Service-Learning Goes Green for Center for Youth After-School Program
The Community-Based Service-Learning Program at Fisher has had another busy year, offering a variety of courses for students who have a chance to work on a diverse portfolio of community service projects. One course, Social Change Through Service, taught by Dr. Lynn Donahue, Director, Center for Service-Learning and Experiential Learning Support, started this semester off with one project plan and quickly had to switch gears.
The Center for Youth After-School Program at Monroe High School, an organization which young people can to turn to in order to deal with, explore, or understand issues of importance to them, identified a need for its students. And, after having worked with Fisher service-learning students before, Yversha Roman, program manager, knew she could turn to Fisher again.
Monroe High School had an extremely underutilized green house on its roof. Roman said the CYAP staff and students saw great potential for the space, and were looking for help implementing some best practices to start a horticultural club and jumpstart a vibrant green space. But, when some of the school’s pipes burst and other maintenance issues arose, the CYAP staff lobbied for indoor space to create a green room and indoor garden instead.
That is when Fisher’s students entered the picture. The course was designed so students could help revitalize the CYAP’s Greenhouse Program and assist with the coordination of a Greenhouse Club with the after-school program students. Fisher students were tasked with preparing 45-minute weekly lesson plans that included icebreaker activities, discussions, planting, watering, and cleanup and maintenance of the green space. They were also expected to have regular contact with Roman. In addition, they were responsible for leading the program’s horticultural club by helping to guide the participants with activities each week.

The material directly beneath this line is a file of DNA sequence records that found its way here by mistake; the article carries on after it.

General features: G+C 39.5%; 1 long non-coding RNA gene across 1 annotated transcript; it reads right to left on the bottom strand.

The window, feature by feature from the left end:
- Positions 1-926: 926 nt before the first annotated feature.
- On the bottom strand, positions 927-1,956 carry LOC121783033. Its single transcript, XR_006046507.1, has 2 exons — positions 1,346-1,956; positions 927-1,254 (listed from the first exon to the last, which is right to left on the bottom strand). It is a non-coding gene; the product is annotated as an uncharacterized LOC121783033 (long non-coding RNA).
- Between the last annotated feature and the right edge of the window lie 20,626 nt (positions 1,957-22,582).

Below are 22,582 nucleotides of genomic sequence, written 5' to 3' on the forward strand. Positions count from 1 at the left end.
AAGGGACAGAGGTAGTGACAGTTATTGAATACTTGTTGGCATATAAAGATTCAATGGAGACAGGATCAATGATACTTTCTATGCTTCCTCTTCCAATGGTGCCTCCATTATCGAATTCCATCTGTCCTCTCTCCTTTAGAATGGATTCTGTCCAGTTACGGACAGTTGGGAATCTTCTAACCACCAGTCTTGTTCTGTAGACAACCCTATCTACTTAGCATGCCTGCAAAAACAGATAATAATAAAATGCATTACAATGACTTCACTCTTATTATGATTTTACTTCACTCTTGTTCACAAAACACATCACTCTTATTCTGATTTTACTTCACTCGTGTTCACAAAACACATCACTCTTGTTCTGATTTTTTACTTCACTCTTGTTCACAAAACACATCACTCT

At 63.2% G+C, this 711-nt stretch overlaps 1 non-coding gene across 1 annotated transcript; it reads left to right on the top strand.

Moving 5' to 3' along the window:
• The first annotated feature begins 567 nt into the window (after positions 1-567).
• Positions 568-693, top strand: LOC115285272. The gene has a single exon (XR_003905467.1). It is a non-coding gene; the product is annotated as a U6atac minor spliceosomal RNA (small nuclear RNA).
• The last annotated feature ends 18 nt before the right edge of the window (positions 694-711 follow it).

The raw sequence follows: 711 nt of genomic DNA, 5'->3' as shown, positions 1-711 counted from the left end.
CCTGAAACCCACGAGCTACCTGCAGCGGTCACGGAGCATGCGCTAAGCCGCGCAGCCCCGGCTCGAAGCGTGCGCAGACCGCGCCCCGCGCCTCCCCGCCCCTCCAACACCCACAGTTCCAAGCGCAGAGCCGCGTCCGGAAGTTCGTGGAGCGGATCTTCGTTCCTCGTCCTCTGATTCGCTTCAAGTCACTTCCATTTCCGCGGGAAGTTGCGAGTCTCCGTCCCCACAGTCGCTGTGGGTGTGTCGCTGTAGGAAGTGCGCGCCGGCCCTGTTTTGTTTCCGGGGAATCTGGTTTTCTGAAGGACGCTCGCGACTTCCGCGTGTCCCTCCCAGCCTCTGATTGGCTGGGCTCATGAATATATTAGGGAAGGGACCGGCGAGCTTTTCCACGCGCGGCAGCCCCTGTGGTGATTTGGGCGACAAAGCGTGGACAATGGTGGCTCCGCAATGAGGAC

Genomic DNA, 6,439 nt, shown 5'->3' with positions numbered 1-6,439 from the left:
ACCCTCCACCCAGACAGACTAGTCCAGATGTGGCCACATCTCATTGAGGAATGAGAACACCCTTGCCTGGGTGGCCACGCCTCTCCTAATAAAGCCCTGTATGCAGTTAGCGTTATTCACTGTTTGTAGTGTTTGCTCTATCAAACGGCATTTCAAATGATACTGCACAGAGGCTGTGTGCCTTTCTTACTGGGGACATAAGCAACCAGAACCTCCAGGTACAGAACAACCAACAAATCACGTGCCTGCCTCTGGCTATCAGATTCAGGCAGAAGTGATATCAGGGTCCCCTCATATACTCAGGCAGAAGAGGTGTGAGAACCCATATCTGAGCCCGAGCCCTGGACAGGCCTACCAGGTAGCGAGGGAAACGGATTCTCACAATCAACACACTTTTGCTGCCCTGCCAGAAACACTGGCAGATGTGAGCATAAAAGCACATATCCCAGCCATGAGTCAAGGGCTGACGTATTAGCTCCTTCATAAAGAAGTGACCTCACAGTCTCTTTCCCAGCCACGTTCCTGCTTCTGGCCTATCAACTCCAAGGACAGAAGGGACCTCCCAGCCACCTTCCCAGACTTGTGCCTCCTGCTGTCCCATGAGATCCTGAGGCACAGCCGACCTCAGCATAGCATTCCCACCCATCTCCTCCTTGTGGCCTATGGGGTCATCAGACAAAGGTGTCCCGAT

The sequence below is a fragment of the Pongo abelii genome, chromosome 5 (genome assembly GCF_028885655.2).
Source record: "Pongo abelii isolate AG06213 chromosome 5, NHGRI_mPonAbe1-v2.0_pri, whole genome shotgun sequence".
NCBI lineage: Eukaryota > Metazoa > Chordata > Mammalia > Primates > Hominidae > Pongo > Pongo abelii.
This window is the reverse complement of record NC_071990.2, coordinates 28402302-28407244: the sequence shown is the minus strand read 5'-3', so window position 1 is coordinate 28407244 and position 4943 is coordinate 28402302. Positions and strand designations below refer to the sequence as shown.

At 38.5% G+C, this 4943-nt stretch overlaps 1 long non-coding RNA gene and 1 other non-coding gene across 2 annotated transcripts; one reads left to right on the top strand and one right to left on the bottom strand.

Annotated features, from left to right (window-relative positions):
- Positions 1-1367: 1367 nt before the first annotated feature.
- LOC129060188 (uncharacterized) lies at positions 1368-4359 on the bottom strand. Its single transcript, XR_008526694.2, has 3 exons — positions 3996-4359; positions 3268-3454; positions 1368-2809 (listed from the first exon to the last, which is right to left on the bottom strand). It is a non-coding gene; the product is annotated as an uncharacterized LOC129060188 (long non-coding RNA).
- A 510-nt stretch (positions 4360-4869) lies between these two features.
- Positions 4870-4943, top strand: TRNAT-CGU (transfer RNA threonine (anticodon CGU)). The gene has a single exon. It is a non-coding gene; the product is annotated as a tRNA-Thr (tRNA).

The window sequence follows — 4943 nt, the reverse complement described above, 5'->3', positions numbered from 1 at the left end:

Meghan McClellan, a junior Biology major, is a student in the course and said she has really enjoyed working with the program. She and another student, Michael Iacono, worked closely with the kids. During one visit, they bought supplies, including seed packets and plants, and worked with the kids to repot the plants and start planting some seeds. They have also been teaching the kids some of the fundamentals about planting and growing your own food, and have an organic plant and food lesson planned for the weeks ahead.
By the end of the semester, the green space will be complete, and the students have plans to hold an open house for parents and teachers to see all that has been accomplished.
“The kids have loved everything we have done, and hopefully, this has sparked interest in more kids and they will come next time. I definitely think we are well on our way to accomplishing our goal,” said McClellan.